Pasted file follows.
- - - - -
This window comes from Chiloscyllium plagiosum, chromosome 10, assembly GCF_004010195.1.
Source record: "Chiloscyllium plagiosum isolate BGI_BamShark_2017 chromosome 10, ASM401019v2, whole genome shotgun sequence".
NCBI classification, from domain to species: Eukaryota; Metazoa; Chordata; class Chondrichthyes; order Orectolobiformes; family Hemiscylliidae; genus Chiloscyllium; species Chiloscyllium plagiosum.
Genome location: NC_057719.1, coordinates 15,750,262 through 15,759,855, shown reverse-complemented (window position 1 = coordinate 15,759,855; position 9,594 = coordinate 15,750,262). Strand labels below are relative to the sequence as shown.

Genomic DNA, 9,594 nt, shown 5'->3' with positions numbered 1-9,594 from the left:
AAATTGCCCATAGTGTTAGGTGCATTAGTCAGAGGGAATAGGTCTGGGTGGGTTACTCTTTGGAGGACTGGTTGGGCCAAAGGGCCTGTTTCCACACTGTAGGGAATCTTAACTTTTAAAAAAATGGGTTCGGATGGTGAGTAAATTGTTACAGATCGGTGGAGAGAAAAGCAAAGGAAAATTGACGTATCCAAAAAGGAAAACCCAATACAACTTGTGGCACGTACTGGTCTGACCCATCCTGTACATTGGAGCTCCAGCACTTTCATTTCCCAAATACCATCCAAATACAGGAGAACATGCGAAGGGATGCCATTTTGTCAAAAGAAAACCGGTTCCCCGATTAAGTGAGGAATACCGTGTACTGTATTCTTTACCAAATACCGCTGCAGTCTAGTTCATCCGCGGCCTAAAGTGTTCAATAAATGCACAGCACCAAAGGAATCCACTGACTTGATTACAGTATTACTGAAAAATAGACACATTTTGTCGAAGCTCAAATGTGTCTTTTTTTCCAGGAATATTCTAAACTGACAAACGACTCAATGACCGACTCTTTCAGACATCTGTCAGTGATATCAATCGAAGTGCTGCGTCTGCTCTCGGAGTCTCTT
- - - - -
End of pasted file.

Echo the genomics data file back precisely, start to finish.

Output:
This window comes from Chiloscyllium plagiosum, chromosome 10, assembly GCF_004010195.1.
Source record: "Chiloscyllium plagiosum isolate BGI_BamShark_2017 chromosome 10, ASM401019v2, whole genome shotgun sequence".
NCBI classification, from domain to species: Eukaryota; Metazoa; Chordata; class Chondrichthyes; order Orectolobiformes; family Hemiscylliidae; genus Chiloscyllium; species Chiloscyllium plagiosum.
Genome location: NC_057719.1, coordinates 15,750,262 through 15,759,855, shown reverse-complemented (window position 1 = coordinate 15,759,855; position 9,594 = coordinate 15,750,262). Strand labels below are relative to the sequence as shown.

Genomic DNA, 9,594 nt, shown 5'->3' with positions numbered 1-9,594 from the left:
AAATTGCCCATAGTGTTAGGTGCATTAGTCAGAGGGAATAGGTCTGGGTGGGTTACTCTTTGGAGGACTGGTTGGGCCAAAGGGCCTGTTTCCACACTGTAGGGAATCTTAACTTTTAAAAAAATGGGTTCGGATGGTGAGTAAATTGTTACAGATCGGTGGAGAGAAAAGCAAAGGAAAATTGACGTATCCAAAAAGGAAAACCCAATACAACTTGTGGCACGTACTGGTCTGACCCATCCTGTACATTGGAGCTCCAGCACTTTCATTTCCCAAATACCATCCAAATACAGGAGAACATGCGAAGGGATGCCATTTTGTCAAAAGAAAACCGGTTCCCCGATTAAGTGAGGAATACCGTGTACTGTATTCTTTACCAAATACCGCTGCAGTCTAGTTCATCCGCGGCCTAAAGTGTTCAATAAATGCACAGCACCAAAGGAATCCACTGACTTGATTACAGTATTACTGAAAAATAGACACATTTTGTCGAAGCTCAAATGTGTCTTTTTTTCCAGGAATATTCTAAACTGACAAACGACTCAATGACCGACTCTTTCAGACATCTGTCAGTGATATCAATCGAAGTGCTGCGTCTGCTCTCGGAGTCTCTT